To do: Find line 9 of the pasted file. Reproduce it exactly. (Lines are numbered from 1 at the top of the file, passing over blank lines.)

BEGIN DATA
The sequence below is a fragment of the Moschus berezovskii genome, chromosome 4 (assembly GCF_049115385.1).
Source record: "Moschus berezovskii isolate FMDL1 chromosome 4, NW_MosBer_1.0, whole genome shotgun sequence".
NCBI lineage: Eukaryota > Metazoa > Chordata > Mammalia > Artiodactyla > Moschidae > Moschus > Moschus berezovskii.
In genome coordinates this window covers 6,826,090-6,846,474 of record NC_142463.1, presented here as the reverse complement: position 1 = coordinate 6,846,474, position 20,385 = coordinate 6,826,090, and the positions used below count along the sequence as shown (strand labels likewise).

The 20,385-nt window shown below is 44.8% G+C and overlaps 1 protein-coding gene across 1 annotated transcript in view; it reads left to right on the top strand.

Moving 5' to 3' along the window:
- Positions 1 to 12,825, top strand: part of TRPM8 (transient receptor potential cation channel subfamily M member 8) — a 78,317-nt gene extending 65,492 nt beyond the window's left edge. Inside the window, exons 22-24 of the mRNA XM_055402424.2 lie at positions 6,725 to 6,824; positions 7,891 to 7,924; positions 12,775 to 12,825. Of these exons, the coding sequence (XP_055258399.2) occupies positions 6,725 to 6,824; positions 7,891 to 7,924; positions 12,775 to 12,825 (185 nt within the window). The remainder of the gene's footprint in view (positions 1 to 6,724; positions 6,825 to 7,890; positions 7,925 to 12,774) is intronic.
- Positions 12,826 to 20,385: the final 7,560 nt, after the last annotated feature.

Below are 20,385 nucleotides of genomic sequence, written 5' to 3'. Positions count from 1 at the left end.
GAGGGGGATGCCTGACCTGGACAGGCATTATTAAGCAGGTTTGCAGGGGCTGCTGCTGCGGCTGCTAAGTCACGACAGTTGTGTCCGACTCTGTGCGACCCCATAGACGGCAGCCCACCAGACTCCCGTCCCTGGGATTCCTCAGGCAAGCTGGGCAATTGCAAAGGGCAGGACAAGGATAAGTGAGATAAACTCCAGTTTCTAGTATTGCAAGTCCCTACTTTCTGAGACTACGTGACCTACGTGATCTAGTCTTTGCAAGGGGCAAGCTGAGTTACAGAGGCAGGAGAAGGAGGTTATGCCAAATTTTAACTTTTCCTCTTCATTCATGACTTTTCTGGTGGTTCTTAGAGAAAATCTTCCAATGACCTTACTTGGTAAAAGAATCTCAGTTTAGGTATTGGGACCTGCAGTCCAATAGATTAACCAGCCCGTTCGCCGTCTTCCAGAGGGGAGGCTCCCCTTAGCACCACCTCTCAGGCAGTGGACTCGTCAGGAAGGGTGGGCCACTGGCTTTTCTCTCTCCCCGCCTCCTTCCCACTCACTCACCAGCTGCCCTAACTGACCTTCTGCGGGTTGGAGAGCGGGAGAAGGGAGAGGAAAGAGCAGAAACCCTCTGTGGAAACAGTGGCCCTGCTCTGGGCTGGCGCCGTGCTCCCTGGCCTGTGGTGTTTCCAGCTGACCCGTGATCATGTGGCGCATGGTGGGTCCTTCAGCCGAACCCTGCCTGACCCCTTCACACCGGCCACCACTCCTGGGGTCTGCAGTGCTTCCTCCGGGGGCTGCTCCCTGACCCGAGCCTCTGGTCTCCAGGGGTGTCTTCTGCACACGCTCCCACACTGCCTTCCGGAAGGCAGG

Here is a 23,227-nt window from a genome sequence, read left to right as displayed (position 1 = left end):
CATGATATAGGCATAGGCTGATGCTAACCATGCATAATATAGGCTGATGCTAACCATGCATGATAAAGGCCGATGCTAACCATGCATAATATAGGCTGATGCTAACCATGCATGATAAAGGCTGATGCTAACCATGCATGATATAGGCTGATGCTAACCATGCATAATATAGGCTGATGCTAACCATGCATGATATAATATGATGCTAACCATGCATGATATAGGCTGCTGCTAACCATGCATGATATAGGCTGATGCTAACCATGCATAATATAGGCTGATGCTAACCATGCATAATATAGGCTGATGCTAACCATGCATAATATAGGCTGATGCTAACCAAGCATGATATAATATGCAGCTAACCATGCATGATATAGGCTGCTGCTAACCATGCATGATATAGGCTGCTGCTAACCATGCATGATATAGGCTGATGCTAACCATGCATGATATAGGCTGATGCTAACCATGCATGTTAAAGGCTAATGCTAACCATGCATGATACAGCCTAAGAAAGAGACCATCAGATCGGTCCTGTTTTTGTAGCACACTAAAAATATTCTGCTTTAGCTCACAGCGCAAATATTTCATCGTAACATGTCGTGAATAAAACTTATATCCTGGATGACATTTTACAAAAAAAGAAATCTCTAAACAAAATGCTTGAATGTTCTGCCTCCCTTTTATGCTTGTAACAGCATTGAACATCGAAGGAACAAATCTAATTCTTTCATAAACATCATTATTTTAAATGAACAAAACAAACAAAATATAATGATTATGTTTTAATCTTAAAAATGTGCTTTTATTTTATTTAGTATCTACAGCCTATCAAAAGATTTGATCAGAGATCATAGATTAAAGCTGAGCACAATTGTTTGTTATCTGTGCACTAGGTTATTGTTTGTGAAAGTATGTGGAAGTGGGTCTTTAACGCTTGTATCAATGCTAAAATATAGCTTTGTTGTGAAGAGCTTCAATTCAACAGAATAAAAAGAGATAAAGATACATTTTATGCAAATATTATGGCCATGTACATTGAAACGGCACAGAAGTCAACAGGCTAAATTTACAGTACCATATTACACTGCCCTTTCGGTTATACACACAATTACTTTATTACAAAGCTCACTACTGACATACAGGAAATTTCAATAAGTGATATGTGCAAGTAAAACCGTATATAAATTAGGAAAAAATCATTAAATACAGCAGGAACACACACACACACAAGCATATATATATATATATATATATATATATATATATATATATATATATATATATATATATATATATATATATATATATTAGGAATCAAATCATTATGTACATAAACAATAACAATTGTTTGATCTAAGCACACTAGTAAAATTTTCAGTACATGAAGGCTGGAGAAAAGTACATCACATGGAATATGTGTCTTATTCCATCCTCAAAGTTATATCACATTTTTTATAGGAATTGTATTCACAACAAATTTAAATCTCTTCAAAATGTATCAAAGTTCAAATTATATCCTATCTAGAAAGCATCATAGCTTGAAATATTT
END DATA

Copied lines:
Below are 20,385 nucleotides of genomic sequence, written 5' to 3'. Positions count from 1 at the left end.